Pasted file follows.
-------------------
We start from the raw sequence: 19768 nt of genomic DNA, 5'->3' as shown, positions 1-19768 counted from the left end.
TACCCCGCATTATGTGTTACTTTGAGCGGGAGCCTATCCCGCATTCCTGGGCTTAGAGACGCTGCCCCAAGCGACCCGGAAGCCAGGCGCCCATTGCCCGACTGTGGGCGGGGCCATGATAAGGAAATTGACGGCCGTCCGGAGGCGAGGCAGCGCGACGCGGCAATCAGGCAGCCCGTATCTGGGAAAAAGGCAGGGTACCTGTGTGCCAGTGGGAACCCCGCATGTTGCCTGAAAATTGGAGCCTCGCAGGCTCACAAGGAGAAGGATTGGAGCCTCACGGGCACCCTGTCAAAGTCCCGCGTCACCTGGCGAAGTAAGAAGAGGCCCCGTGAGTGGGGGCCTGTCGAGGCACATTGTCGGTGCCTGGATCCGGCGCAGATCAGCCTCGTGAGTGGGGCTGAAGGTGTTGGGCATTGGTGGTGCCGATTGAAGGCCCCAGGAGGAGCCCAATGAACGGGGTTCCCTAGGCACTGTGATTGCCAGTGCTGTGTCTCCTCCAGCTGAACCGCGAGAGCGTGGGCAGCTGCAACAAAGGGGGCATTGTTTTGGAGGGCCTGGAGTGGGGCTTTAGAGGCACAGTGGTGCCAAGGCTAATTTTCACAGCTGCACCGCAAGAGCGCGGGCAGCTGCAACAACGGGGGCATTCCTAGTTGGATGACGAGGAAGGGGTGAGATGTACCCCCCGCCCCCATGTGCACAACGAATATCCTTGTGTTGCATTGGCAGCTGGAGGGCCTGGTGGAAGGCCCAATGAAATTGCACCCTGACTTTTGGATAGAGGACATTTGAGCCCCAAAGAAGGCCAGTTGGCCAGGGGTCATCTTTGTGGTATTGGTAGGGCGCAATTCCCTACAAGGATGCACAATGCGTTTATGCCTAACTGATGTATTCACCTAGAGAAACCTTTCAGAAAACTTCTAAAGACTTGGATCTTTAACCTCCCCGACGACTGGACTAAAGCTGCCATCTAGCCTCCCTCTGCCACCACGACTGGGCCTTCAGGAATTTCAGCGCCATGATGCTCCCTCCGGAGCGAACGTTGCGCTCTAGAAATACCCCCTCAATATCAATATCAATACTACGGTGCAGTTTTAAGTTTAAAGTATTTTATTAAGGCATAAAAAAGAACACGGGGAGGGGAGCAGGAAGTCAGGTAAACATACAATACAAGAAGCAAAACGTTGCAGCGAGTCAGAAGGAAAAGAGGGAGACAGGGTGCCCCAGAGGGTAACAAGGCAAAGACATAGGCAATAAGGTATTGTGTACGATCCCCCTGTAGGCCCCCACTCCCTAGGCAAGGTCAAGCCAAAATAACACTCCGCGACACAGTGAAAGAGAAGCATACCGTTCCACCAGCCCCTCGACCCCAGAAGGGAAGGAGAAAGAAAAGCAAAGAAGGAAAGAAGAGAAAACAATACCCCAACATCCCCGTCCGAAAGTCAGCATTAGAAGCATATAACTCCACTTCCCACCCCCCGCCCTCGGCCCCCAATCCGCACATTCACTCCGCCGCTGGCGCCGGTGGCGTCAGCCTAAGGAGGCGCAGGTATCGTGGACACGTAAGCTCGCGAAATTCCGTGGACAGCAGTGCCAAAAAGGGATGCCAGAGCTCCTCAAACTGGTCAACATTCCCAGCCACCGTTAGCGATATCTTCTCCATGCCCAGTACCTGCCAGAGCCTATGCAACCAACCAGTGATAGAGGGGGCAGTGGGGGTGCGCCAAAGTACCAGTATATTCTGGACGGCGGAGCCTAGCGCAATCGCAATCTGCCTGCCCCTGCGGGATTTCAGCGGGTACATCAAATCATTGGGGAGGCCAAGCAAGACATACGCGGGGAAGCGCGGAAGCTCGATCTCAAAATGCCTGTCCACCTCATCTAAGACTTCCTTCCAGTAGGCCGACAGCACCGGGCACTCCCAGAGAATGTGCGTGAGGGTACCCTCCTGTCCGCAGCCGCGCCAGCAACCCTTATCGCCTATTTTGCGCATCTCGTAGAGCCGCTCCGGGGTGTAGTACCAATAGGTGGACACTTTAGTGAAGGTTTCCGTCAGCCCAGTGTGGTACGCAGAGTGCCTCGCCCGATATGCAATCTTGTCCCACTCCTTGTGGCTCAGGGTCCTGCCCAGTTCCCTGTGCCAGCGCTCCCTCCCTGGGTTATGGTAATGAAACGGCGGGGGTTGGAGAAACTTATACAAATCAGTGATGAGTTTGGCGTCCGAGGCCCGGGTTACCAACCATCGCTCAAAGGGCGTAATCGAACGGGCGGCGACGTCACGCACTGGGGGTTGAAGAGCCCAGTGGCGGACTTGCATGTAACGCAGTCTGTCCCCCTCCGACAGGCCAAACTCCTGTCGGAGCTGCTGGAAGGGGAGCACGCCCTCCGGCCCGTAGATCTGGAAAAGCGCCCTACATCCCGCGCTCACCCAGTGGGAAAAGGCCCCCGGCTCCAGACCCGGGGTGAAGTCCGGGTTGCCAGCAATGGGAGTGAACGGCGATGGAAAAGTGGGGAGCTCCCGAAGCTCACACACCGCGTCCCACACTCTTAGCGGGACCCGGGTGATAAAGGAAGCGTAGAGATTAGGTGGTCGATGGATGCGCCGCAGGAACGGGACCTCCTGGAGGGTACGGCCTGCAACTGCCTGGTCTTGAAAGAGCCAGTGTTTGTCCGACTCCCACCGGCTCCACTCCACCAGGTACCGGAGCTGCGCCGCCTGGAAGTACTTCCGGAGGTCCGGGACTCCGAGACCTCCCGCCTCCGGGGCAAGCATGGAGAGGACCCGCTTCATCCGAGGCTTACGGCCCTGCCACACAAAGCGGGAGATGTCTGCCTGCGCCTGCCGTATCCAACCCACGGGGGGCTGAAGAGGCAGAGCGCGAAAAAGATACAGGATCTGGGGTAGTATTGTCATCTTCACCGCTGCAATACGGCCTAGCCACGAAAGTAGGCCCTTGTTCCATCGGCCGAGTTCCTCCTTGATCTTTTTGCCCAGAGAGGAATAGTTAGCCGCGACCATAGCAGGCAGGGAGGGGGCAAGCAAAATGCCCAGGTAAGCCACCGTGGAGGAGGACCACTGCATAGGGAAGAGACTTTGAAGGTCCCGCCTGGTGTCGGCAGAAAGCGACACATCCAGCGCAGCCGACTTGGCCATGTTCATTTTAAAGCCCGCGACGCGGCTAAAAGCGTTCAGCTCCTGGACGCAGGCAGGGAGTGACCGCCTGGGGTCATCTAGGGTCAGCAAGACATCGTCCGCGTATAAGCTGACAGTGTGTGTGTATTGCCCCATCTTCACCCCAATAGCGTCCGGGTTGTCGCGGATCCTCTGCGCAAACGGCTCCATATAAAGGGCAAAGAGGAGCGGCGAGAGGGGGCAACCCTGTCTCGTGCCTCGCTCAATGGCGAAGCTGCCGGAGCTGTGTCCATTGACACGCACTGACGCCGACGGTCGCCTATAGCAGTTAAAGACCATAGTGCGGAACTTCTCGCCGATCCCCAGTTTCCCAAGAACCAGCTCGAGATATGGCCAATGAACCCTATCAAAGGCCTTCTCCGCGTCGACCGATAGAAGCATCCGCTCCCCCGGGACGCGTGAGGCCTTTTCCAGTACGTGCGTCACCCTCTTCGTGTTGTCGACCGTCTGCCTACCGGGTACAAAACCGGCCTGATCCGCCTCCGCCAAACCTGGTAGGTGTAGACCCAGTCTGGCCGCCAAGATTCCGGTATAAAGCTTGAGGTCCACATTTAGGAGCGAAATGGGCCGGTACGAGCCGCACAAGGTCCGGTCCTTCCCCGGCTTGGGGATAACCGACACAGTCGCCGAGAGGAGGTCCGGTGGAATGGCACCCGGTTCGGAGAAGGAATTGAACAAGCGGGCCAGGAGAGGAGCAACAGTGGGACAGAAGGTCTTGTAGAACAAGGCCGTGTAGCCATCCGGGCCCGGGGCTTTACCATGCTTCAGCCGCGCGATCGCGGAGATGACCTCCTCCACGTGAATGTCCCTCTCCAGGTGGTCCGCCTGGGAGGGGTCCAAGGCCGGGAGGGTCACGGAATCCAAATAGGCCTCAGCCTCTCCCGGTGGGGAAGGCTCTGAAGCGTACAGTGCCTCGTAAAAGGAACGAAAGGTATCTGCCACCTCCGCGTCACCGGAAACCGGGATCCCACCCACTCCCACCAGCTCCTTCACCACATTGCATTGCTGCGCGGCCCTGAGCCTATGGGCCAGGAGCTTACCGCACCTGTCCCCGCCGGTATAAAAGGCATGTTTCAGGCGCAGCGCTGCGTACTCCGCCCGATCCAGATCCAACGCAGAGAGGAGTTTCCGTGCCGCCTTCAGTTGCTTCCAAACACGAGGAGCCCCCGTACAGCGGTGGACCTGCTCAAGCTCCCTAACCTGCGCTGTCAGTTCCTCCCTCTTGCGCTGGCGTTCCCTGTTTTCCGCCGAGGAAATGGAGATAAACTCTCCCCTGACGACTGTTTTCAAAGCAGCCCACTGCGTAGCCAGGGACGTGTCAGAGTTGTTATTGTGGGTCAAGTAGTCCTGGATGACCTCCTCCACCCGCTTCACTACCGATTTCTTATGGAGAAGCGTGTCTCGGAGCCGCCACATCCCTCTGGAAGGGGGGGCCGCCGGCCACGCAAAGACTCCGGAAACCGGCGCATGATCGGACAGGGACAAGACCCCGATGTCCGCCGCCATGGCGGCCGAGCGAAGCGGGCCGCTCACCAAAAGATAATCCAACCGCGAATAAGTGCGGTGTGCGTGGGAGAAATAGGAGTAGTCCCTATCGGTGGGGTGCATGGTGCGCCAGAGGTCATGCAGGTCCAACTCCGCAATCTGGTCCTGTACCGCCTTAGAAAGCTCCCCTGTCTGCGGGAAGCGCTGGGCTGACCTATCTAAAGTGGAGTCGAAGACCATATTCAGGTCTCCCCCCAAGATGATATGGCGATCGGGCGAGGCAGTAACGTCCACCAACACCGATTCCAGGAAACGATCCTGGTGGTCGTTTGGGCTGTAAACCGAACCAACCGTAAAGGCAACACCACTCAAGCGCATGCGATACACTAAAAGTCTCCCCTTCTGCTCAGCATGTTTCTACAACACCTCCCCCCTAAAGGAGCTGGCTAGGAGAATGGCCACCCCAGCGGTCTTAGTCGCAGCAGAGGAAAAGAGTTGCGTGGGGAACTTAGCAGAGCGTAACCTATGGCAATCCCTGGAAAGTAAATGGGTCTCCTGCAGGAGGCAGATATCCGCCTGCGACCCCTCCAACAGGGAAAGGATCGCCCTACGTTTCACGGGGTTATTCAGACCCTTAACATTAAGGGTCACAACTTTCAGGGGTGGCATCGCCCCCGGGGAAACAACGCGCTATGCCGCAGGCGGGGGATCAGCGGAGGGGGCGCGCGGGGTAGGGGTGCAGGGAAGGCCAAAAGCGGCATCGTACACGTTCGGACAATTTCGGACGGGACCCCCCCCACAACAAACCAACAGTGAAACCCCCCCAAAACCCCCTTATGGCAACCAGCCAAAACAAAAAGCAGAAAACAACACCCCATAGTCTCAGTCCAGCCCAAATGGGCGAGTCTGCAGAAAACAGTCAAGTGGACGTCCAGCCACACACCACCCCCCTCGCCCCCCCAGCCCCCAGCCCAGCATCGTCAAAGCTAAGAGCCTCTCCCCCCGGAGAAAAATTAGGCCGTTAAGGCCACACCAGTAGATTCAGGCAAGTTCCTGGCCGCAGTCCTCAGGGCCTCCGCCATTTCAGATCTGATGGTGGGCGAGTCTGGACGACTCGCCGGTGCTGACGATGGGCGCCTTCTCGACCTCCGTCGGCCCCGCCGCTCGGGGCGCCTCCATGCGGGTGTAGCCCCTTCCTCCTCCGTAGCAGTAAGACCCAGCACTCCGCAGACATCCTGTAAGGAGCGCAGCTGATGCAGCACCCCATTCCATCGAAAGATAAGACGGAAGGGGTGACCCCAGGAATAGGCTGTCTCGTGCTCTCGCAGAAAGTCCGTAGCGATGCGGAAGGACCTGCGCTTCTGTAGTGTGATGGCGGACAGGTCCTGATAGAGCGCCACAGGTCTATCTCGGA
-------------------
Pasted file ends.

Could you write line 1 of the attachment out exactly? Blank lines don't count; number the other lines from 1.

We start from the raw sequence: 19768 nt of genomic DNA, 5'->3' as shown, positions 1-19768 counted from the left end.